I should mention that there was a Great Egret at Quail Roost


Tom Krakauer
Bahama, NC


Sent from my iPad
Subject: Durham Bfly Count results 8/17/2014
From: Jeff Pippen <jeffpippen9 AT gmail.com>
Date: Sat, 23 Aug 2014 14:08:24 -0400
Butterfliers,

As has been widely reported across the southeastern US, butterfly numbers are 
dramatically reduced in 2014 in many areas. Results of the 15th Annual NABA 
Durham Butterfly Count support that trend. Although wet/dewy vegetation and 
cloudy conditions made for a slow start to the 2014 Durham Count, nine 
butterfliers persisted and cumulatively tallied 54 species (average=56) 
composed of 1433 individuals, drastically below our average number of 3726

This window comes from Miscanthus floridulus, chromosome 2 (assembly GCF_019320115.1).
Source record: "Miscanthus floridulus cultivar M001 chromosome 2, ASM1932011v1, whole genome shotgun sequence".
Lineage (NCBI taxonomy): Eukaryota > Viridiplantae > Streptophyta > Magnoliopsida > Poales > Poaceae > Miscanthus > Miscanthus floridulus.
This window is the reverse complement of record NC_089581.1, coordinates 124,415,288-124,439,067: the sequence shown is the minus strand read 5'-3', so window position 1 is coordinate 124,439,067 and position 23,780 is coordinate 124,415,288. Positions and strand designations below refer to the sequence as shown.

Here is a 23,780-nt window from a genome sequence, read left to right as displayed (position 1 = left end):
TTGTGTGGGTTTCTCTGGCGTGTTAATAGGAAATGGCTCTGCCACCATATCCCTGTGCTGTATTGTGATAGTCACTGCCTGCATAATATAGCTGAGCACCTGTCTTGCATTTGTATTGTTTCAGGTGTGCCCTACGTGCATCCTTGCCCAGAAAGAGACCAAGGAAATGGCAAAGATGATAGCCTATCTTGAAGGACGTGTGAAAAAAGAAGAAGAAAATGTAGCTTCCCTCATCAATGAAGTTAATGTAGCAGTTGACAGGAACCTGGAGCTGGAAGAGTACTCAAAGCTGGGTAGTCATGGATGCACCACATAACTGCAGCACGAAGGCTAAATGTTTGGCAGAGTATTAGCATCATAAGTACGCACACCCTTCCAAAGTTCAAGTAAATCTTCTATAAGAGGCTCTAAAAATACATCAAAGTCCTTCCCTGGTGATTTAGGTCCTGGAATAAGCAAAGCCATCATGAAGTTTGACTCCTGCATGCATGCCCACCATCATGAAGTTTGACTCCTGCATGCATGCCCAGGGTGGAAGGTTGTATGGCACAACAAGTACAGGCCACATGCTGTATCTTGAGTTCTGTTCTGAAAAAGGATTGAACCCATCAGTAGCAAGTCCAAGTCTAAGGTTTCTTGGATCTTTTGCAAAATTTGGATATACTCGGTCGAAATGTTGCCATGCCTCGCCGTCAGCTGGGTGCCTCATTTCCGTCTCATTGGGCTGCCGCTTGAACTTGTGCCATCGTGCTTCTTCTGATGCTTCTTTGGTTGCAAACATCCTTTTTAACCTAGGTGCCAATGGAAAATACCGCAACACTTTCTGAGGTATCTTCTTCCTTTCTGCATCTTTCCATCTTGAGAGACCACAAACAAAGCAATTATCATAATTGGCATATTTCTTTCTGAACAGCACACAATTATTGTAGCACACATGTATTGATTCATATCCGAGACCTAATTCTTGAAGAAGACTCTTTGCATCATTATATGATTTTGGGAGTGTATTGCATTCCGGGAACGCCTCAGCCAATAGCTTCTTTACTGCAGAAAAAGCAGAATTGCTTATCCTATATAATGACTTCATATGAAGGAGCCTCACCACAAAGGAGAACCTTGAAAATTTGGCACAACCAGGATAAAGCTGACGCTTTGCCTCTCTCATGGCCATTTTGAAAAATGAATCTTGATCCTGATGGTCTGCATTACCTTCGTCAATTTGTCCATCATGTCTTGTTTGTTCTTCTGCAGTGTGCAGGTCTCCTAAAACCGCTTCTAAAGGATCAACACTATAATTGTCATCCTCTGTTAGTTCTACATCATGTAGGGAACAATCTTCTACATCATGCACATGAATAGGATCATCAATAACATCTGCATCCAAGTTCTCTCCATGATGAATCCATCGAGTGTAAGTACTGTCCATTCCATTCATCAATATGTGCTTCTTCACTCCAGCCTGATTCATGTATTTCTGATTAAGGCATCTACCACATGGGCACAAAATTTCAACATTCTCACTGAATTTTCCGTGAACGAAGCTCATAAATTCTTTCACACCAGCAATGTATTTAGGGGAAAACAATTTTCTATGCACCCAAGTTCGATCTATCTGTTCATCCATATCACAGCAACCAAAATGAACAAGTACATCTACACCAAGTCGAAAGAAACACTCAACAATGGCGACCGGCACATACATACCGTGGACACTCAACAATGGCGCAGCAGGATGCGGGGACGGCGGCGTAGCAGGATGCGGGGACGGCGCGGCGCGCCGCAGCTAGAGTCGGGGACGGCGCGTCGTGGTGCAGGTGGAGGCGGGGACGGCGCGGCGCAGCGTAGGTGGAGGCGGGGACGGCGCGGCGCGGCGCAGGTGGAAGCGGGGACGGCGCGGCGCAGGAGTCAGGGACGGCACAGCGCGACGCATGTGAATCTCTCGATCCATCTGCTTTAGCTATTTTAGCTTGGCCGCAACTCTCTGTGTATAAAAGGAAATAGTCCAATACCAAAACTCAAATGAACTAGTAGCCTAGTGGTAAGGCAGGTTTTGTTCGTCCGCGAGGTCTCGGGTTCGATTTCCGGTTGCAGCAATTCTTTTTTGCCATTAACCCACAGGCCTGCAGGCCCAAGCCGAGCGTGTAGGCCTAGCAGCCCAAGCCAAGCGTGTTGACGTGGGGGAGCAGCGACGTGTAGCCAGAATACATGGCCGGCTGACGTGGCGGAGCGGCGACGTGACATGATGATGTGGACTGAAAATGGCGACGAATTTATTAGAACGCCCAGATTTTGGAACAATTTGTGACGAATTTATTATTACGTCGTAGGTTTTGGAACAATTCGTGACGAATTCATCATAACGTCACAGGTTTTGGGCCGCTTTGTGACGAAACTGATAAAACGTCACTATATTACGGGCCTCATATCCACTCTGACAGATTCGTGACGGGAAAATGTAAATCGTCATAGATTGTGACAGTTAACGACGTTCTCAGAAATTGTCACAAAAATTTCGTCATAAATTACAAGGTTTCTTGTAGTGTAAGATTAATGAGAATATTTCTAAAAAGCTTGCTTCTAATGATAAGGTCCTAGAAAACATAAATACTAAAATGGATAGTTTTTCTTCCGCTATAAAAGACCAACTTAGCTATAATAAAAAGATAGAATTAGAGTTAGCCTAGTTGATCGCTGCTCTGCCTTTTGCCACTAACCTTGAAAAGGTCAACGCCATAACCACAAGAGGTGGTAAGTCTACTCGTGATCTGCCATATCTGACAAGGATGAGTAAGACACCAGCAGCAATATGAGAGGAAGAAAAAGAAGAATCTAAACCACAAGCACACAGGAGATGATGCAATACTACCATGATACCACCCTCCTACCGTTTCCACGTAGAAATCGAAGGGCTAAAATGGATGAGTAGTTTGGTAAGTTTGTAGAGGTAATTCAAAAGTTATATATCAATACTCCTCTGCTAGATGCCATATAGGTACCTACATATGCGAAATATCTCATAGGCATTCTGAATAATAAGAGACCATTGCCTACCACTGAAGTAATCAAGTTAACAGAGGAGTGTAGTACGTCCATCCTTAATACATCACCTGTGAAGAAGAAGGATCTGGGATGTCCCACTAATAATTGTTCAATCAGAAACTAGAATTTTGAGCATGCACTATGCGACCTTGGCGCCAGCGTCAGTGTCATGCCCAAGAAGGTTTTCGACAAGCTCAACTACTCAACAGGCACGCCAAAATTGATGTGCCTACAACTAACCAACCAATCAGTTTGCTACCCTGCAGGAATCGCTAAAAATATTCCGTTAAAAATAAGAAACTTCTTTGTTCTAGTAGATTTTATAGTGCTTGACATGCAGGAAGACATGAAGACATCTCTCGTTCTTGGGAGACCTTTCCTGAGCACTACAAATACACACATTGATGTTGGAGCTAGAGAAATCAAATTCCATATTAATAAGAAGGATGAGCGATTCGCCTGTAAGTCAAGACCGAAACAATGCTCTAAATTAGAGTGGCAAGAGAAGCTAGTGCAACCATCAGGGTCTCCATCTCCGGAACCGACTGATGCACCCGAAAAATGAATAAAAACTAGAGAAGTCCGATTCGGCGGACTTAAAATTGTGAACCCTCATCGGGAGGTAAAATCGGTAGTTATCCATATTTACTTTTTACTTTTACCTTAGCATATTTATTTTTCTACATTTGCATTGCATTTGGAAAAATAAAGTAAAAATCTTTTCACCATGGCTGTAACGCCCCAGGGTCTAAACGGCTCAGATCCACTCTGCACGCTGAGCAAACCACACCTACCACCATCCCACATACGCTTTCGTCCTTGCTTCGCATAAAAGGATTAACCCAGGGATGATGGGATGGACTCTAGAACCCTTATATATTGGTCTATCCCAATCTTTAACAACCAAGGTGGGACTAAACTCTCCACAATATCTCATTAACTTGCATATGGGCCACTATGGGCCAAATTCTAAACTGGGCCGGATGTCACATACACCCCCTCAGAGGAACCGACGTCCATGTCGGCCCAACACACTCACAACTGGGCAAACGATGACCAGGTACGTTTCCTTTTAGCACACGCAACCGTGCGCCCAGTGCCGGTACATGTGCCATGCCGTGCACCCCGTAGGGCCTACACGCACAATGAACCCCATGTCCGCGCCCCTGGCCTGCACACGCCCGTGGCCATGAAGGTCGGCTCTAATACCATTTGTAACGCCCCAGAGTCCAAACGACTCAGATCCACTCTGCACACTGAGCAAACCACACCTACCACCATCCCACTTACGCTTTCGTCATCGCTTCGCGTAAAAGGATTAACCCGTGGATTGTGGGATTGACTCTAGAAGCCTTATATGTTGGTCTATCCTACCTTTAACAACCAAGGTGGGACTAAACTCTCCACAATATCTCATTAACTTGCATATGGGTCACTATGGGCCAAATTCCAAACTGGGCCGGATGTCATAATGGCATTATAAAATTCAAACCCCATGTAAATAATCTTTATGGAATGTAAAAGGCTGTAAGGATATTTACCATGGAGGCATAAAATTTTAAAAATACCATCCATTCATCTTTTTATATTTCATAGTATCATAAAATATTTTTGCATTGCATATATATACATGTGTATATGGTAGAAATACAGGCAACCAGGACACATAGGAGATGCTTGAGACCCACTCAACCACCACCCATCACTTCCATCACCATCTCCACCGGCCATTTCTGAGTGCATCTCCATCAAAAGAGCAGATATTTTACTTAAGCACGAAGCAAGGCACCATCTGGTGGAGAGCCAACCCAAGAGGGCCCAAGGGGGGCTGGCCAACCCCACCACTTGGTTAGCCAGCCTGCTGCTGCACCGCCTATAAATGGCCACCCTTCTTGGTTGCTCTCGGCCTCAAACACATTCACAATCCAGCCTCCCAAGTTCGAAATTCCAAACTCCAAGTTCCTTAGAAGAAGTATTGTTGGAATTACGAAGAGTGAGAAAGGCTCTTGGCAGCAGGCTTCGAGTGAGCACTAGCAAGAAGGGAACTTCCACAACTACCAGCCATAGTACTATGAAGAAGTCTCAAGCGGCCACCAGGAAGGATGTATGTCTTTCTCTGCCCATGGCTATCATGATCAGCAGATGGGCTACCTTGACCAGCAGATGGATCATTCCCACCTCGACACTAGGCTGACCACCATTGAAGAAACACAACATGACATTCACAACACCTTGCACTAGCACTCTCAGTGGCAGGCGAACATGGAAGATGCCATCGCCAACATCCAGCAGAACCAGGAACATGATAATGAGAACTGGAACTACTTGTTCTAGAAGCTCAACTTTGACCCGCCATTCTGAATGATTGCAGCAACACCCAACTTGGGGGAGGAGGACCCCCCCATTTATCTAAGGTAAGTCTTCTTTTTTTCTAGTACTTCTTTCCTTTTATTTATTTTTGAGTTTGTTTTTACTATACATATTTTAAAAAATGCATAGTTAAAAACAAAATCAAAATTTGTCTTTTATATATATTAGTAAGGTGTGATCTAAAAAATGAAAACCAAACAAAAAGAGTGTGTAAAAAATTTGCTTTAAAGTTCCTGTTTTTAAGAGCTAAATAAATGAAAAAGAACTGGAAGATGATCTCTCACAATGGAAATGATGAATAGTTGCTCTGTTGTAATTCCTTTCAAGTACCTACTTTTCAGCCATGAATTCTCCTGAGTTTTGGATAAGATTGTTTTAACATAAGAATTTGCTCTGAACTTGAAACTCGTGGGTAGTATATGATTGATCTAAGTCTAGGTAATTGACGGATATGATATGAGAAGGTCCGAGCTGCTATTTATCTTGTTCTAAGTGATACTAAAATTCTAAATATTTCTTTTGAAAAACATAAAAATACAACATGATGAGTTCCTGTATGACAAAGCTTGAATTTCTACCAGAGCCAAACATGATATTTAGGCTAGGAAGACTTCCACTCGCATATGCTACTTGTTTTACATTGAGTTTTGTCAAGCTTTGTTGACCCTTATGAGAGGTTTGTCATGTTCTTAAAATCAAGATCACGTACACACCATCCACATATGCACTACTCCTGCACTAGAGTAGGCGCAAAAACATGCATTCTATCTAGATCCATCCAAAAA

individuals! Late spring hard freezes seem to be the prevailing theory for 
depressed numbers in our area. 


Brian Bockhahn's party found the most species of the day (41) including a Great 
Purple Hairstreak (only the second time for this count). Amazingly, two parties 
(Bockhahn and Stickney) found a single Harvester each, only the second time for 
that species on this count. Jeff Pippen's party found the most individuals 
(454) and only the second ever Long-tailed Skipper. While we had no terrible 
"misses", we also set no record-high counts for any species, and we had too 
many record or near record low species' counts to mention. Our avearge # of 
individuals per party hour was 49 (an all time low). This count averages 120 
individual butterflies seen per party hour. While it's a bummer to not see as